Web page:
But it also butts heads with everything Chirac and Villepin have been telling the country and its young people about how France can make its own exceptionalist way in the world. They are the people in power who made defending a scared, retrograde status quo into a negative, national obligation.
If France fights against opening up its borders to workers at competitive wages from the rest of the European Union through the so-called Bolkestein directive, if Villepin demands "economic patriotism" and national industrial champions, if the government beats off foreign takeover attempts on French enterprises, then it perhaps deserves the contradiction of explaining to students how it would let French bosses hire folks more or less the way they do in awful places like Canada, Denmark and Sweden.
To be honest, the students in the streets themselves have changed in ways that reflect the airless rooms of French politics. Their call is not 1968's appeal to re-do the world, or for a just chance to show their stuff, but for guarantees, promises of security, risk- removers.
Anne Muxel, a researcher at the Paris Institute of Political Science, got it pretty much right, I think, in talking about the students being "negatively politicized," demanding that Villepin's law be withdrawn even when "the status quo is hard to defend," and proposing nothing new as an alternative.
On the French left, both pushing and tagging along with the demos, Villepin's grief is seen as a divine opportunity at a moment when presidential elections glimmer in spring 2007. The left insists the prime minister's proposal of youth job flexibility is a diktat insuring "precariousness," and couples this with appeals for a return to a vague status quo ante, meaning stasis all over again.
In a real sense, this ties up with the situation that emerged from the street riots involving immigrant youths in Paris's dismal suburbs last November: a generalized, inarticulate admission that the old French routine is getting the country nowhere, but minus politicians who believe they can both stay in office (68 percent of the French said last week they want the Villepin jobs law withdrawn) and grab France's immense problems by the throat.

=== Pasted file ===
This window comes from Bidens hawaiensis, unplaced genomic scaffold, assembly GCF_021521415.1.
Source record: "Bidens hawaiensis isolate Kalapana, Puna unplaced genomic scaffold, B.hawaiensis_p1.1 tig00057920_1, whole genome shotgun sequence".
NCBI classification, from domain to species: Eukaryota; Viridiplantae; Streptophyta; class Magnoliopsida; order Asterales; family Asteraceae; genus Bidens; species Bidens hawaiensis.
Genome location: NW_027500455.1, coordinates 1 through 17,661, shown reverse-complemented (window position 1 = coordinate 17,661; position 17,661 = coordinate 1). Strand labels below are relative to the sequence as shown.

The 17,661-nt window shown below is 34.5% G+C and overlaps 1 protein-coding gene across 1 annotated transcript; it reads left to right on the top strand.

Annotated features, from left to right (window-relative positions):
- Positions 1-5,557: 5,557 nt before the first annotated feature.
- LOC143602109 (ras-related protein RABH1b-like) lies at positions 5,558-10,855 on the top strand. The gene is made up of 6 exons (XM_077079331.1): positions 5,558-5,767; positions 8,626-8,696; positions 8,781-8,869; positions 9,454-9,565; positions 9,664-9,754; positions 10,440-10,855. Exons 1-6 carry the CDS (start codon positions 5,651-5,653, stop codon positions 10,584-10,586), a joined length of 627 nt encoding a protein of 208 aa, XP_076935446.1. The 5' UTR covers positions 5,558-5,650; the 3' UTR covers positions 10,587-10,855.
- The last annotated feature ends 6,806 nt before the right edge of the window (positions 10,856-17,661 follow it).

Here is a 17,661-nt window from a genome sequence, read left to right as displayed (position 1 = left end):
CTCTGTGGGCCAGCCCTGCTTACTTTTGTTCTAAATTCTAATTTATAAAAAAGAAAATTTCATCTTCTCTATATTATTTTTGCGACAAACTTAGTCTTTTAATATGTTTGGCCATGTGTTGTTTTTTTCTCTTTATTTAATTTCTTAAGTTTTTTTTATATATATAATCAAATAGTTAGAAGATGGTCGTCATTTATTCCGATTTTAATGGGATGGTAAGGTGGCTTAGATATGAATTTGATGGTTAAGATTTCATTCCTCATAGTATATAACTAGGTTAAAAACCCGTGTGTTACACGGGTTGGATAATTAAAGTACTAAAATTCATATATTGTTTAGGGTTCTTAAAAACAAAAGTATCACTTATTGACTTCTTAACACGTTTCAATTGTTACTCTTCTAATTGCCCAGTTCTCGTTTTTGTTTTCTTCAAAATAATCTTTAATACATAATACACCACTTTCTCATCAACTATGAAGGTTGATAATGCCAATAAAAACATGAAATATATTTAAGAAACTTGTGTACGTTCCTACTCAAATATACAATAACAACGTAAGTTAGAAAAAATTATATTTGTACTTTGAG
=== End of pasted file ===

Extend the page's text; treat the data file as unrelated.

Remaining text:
An example is affirmative action that would turn around the failed integration of Muslim immigrants. It's another fuzzed-over issue just like opening up the French job market from top to bottom, radically reducing the public sector, and cutting back on the blocking capacity and privileges of civil servants.
Sarkozy, Villepin's presidential rival within the government, had clearly said last year, let's go on all of this.
But playing it safer, he has de-fanged his diction so that he no longer mocks the hollow French social model, or preaches out loud a "rupture" with the rigidities, habits, and babble of the past.
So what can happen now? Villepin's government may fall, a general strike might disrupt the country, and in an extreme hypothesis, Chirac might be so humiliated to call it quits ahead of schedule.
Does any of that mean catastrophe? I'd say France is an immensely rich, essentially stable country, that even if demonstrative, boisterous and totally self-involved, is too rational to accept dissolving into chaos in 2006.
The problem is that France lacks politicians talking directly about real and ultimate solutions, and explaining how to get them through honesty and the acceptance of risks. With today's reality, the country could stay miserable for a long time to come.